__/ [Jukka K. Korpela] on Tuesday 20 September 2005 15:35 \__
> "jj" <no@xxxxxxxx> wrote:
>> i have a series of images with text descriptions next to each one of
>> them. all are placed within a table.
> Please consider using normal spelling with mixed case as well as a real
> From line in your message, if you want to be taken seriously.
Was this truly necessary? Why do you always have to open up your replies
> Please include a URL of a specific page, if you wish to get help with a
> specific page or specific problem. To begin with, there are about 42
> different ways to put images and descriptions (or captions) in a table.
> Generally, solutions depend on problems, and we don't really know the
I agree that a URL would have been highly valuable. I think the description
is rather detailed however.
>> my problem is that when there are too many text & images in the table
>> the last image in the row automatically get placed in a new line, which
>> is what you'd expect.
> Really? I didn't expect that. Sounds you have used the 43rd way.
>> my question is how do i make the image and text "fuse" together so that
>> if there is no space for the image or the text on the current row they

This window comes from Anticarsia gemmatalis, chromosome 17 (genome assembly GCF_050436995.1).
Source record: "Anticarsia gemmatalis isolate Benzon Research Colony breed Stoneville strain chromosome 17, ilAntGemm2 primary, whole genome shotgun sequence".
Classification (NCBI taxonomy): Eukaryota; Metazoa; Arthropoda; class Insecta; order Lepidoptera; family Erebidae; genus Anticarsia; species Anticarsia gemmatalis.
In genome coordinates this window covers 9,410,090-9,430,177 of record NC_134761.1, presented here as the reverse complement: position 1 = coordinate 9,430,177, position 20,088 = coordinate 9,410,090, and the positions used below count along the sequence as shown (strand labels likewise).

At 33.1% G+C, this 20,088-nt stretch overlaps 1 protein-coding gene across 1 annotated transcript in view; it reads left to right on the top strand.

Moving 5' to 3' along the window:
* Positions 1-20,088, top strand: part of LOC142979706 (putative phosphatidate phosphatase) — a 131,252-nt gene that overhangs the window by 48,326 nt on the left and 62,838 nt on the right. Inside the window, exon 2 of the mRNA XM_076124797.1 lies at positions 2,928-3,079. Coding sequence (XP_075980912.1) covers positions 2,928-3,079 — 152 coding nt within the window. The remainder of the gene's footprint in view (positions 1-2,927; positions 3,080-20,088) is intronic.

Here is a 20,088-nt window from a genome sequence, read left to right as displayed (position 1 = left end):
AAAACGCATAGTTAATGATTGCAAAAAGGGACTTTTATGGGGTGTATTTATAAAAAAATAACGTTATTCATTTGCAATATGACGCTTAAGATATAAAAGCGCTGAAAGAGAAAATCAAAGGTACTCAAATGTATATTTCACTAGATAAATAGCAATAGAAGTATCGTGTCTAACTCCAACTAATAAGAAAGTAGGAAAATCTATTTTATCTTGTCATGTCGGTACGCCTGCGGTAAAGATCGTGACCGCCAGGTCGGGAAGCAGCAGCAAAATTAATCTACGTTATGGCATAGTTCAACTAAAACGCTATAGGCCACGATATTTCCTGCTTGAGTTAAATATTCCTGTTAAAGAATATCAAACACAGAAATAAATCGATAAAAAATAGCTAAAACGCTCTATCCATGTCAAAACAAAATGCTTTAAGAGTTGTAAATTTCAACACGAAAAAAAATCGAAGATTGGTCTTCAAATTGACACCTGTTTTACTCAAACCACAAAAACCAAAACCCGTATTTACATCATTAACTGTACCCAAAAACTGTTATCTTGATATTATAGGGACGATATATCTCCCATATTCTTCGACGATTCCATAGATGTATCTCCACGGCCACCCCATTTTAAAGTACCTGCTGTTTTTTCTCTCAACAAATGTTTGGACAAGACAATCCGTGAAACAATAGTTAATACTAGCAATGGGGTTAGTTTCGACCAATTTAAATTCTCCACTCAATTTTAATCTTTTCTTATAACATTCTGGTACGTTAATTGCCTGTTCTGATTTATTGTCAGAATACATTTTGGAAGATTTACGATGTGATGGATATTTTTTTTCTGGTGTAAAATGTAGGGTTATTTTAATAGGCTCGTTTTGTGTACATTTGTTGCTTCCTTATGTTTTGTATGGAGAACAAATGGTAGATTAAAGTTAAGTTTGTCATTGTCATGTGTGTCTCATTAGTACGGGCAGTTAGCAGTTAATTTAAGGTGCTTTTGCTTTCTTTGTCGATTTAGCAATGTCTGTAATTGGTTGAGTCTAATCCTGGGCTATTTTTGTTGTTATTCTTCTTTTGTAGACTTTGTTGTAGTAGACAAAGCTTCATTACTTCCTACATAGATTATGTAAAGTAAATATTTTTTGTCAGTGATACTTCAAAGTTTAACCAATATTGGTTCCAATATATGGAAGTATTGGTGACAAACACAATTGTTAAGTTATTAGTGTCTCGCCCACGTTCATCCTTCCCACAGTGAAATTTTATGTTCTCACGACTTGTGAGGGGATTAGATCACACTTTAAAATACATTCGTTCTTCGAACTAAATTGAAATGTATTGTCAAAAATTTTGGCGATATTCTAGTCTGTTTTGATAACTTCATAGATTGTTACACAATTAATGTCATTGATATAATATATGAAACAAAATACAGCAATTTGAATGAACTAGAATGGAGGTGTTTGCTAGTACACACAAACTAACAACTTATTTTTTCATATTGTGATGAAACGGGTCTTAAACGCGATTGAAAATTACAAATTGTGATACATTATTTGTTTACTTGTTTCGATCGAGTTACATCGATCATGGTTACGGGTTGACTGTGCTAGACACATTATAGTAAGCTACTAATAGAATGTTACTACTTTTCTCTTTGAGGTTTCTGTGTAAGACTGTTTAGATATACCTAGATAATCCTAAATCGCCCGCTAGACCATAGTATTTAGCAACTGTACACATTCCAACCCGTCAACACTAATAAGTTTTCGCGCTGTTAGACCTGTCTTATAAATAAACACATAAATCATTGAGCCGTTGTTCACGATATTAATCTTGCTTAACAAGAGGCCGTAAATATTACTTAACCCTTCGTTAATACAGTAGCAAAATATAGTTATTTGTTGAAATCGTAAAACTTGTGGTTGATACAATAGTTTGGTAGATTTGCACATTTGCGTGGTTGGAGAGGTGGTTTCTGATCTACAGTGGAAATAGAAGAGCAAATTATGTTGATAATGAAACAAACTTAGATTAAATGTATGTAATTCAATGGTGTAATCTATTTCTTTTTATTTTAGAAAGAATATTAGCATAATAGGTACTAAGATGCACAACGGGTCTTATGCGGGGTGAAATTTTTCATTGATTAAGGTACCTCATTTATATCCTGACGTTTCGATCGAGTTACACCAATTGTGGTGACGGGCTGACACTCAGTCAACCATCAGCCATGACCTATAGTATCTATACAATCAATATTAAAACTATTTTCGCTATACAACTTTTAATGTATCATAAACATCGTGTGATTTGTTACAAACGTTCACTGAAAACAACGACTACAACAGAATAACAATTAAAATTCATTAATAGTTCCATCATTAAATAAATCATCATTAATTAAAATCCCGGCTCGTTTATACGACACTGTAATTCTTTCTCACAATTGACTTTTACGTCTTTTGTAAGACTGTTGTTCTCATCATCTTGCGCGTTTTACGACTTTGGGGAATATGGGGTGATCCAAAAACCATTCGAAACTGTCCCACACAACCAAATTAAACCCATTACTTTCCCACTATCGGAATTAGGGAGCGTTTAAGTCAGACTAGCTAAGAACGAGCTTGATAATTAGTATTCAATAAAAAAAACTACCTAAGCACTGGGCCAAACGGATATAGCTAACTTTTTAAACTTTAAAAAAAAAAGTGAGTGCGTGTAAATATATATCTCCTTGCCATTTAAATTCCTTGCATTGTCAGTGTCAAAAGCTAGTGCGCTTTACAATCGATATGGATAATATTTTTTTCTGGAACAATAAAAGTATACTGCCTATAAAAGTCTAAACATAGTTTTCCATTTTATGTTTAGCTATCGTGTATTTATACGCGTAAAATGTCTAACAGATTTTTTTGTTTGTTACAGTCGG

>> BOTH get placed on a new line instead of one staying on the line above
>> and the other breaking to a new line.
It sounds to me as if you are trying to do something the wrong way. If you
put images and text in a table, which is not ideal, ensure they are placed
in the same table cell.
I suggest that you look into design with standards and have stylesheets
involved. If you have images and captions, define them (semantically) to be
images with some bound description. Don't have an organic mix of floating
objects that are forced to lie within a table. The way that you work at the
moment is bound to fail, especially if you resize the browser window.
> In general, with no regard to any specific existing design and
> implementation (since they were not specified), you could put an image and
> the associated text (caption) in a single-cell table, and use align="left"
> in the <table> tags. This is the pure HTML approach, which isn't really
> modern and stylish, but it might work sufficiently well. It should also
> work for cases where the text is on the right of the image, which might be
> what you're after, though not common, and perhaps not a good idea; it's
> more normal to put a caption below an image, or sometimes above it.
> For an illustration, and some other approaches, see
In the future, sending a picture (screenshot) or an address of a Web page
would be extremely helpful. Answers would be more fruitful. Those who reply
to you would also feel like they truly answer your question rather than
waiving some 'fluffy' answers, which may or may not have any pragmatic
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